Google is currently fighting a subpoena from the DoJ for their search logs. The DoJ experts in the COPA online porn case want to mine Google’s logs, not for anybody’s data in particular, but because they are such a great repository of statistics on internet activity. Google is fighting hard as they should. Apparently several Google competitors caved in.
These logs are a treasure trove of information, just as the DoJ experts say they are. No wonder they want them. They are particularly valuable to Google, of course, so much so that they have resisted all calls to wipe them or anonymize them. In fact, Google has built a fancy system with its own custom computer language to do massively parallel computing to let it gather statistics from this giant pool of data.
The DoJ and the companies that didn’t fight the order insist there is no personally identifiable information in these logs, but that’s certainly not true of the source logs. Even if you remove the Google account cookie that is now sent with most people’s queries, the IP address is recorded. I have a static IP address myself on my DSL. It’s always the same, and so it would be easy to extract all my searches, which include some pretty confidential stuff, things like me entering the names of medicines I have been prescribed. (It even includes me searching for “Kiddie Porn” because I wanted to see if any adwords would be presented on such a search. There were not, in case you are wondering.) Yahoo and MSN state the IP address and other information was stripped from what they handed over.
Static IPs are the norm for corporations and more savvy internet users, but while most DSL and cable users have a dynamic IP, it isn’t really very dynamic. If you have a home gateway box or computer that is on all the time, it changes very infrequently, in some cases, never. All your activity can be linked back to you through that address. Only dial-up users can expect any anonymity from their dynamic IP, and even then ISPs keep logs for some period of time which connect dynamic IPs and accounts.
But there is something far more frightening about this collection of data. I hope Google wins its fight over this data, because the DoJ really has no business forcing a private company to help them with their statistics problems.
But what about when a subpoena comes about an individual? Imagine you are under investigation for something, or just in a frivolous lawsuit or even a messy divorce. You can bet lawyers are going to want to say, for those with mostly-static IPs, “I want the search records for this IP, or this cookie.” And it’s going to be a lot harder for search engines to turn down those requests, because they will be specific and will relate to the data the search companies are holding on all of us.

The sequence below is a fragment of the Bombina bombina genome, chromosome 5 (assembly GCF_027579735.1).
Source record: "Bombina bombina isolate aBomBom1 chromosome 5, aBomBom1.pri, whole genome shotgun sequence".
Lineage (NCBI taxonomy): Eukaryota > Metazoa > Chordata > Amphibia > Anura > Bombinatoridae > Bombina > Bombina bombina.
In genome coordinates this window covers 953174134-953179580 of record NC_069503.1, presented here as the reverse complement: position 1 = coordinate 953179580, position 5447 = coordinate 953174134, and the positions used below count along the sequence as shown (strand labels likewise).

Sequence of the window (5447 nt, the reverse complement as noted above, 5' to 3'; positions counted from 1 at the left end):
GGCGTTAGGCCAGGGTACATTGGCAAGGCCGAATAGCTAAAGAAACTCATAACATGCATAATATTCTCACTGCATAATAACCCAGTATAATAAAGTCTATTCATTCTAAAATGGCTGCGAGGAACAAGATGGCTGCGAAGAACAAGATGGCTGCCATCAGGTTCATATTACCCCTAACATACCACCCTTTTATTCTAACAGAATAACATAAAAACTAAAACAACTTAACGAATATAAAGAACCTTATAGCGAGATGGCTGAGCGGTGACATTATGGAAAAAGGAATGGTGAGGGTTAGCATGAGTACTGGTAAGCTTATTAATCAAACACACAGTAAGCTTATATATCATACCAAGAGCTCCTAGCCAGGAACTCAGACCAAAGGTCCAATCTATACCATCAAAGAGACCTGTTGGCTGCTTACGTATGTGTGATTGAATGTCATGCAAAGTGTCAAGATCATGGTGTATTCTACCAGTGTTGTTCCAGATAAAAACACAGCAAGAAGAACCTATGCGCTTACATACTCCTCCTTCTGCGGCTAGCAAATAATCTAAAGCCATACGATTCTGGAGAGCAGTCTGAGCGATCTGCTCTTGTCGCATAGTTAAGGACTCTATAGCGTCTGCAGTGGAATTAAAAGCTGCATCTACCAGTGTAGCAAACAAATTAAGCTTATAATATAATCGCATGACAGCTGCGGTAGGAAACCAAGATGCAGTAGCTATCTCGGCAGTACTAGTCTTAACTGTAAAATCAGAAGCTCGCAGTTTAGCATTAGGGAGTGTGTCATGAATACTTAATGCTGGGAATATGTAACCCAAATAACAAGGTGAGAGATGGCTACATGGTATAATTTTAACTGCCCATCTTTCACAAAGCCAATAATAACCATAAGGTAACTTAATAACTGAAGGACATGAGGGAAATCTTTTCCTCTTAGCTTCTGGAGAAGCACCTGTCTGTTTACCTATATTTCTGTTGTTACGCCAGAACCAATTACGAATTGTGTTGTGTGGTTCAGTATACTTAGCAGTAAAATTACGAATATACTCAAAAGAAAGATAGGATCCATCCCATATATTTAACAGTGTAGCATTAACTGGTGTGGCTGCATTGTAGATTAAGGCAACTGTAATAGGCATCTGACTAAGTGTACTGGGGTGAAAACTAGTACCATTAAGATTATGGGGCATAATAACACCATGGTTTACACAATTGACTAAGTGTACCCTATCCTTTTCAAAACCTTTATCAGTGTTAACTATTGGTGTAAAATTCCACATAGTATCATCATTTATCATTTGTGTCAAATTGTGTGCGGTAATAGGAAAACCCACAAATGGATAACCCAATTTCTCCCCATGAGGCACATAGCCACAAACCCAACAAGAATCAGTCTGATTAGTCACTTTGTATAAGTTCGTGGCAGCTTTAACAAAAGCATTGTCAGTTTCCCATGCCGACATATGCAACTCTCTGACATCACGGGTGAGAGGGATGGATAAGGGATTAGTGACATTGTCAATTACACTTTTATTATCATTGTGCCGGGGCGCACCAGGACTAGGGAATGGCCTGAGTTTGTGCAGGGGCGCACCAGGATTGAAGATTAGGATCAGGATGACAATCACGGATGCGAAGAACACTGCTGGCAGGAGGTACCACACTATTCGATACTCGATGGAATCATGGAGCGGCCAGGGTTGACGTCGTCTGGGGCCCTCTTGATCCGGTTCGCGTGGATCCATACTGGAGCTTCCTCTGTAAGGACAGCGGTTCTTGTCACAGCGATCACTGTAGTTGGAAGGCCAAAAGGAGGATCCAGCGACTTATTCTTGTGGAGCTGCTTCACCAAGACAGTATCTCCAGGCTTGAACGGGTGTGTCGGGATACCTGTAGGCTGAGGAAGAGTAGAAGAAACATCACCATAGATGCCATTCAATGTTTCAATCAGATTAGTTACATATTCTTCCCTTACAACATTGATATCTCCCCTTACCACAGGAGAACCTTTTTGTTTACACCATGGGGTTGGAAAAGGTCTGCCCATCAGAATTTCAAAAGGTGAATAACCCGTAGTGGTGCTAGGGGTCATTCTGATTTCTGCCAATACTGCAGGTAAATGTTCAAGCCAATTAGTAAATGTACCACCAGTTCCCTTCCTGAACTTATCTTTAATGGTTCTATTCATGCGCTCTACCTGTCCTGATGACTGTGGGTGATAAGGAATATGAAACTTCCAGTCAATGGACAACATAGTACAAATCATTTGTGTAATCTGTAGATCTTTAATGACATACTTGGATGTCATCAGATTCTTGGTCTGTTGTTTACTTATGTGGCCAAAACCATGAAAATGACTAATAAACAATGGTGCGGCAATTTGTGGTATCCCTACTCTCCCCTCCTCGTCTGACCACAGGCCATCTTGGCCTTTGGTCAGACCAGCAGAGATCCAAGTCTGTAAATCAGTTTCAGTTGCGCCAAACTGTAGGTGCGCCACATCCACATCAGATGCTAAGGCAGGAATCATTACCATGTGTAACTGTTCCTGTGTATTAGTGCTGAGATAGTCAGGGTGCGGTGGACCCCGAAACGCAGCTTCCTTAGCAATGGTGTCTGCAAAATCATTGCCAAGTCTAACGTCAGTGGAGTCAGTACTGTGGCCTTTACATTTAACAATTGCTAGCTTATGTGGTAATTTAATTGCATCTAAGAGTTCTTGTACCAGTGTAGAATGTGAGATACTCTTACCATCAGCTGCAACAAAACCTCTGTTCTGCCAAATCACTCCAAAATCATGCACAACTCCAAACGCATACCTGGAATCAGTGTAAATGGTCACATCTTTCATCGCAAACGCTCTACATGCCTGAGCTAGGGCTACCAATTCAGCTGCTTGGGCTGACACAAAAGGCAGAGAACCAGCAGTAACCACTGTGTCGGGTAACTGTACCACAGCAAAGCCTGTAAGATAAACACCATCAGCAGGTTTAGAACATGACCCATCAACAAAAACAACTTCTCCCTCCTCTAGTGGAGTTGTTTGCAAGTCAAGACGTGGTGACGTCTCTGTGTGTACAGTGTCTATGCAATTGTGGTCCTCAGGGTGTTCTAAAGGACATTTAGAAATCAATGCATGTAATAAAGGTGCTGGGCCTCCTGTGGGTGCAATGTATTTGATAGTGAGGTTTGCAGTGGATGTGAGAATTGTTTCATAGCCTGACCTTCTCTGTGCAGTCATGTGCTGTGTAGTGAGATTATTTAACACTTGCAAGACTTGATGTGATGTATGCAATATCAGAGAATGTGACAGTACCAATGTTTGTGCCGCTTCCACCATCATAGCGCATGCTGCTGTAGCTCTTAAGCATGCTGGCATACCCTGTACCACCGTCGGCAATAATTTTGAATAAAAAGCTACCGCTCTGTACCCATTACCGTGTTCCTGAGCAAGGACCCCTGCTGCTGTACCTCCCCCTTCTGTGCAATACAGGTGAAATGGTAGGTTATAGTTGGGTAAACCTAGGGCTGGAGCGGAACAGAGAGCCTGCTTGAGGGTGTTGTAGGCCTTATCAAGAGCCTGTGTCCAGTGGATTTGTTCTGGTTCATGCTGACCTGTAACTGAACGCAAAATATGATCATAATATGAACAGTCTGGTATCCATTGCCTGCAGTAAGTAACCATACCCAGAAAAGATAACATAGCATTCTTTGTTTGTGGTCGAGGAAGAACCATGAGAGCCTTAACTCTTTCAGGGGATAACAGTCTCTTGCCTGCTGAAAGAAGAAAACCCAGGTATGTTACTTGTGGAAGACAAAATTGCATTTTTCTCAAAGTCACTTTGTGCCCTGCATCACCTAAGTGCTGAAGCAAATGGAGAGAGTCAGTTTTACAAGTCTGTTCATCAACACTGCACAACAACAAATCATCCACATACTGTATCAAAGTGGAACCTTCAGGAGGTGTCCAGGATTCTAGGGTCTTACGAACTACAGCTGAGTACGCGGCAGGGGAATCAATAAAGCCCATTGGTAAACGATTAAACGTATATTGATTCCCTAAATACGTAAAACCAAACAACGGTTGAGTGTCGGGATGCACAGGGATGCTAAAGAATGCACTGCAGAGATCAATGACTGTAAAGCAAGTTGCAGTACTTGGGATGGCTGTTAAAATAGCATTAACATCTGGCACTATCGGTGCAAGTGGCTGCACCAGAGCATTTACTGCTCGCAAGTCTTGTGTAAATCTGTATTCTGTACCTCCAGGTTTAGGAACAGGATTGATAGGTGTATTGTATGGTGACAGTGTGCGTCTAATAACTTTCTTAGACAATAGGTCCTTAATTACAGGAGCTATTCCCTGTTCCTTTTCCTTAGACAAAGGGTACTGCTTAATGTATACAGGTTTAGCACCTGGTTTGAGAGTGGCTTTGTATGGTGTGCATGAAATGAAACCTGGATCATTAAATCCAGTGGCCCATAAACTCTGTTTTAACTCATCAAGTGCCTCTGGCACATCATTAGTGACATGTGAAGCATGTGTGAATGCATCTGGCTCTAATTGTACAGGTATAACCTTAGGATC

One way to hold the lawyers back will be to make it expensive. But how long will it remain expensive? After a few requests, the software to pull the records will exist, and it will not be possible to claim it’s more expensive than the data mining Google already does for itself, to improve its own business.
Now, before it seems like I am ragging on Google here, let’s not forget that Google’s competition — AOL, Yahoo and MSN — hasn’t been even so good as to fight this first salvo. Yahoo has a whole department to comply with legal requests for their records, and famously handed over the ID of a journalist who sent an E-mail that has landed him in a Chinese jail. When it comes to intent, Google has indeed been the “do the least evil” company here.
But with court orders, intent matters not. This pool of data is an “attractive nuisance.” In the end, I think Google will realize it has to start anonymizing this data to the point that it can respond to requests with “we don’t have that information.” Doing so will erase information that can be valuable to Google’s business. It will come at a cost to them. Worse, the cost can’t be predicted because they will lose the ability to learn new things they haven’t even realized they want to learn about how people use their tools. But in the end, it’s the only choice, both to keep their subpoena costs down, and to make users comfortable with searching.
Perhaps these logs were handed over without IPs or user names. But what if somebody browses them and sees queries on things like kiddie porn or white house security or how to build a nuclear bomb? Could that be sufficient cause for a further order to get the identifying information associated with that query?
In the meantime, if you feel motivated to foolishly search for things that could be misinterpreted, as I did, may I recommend you do so through Tor, the anonymizing proxy. (The EFF provided significant financial support to the development of Tor.) Tor bounces your web requests through a series of randomly chosen servers, all encrypted, so nobody can trace back your requests to you. Be sure not to login when using it, though!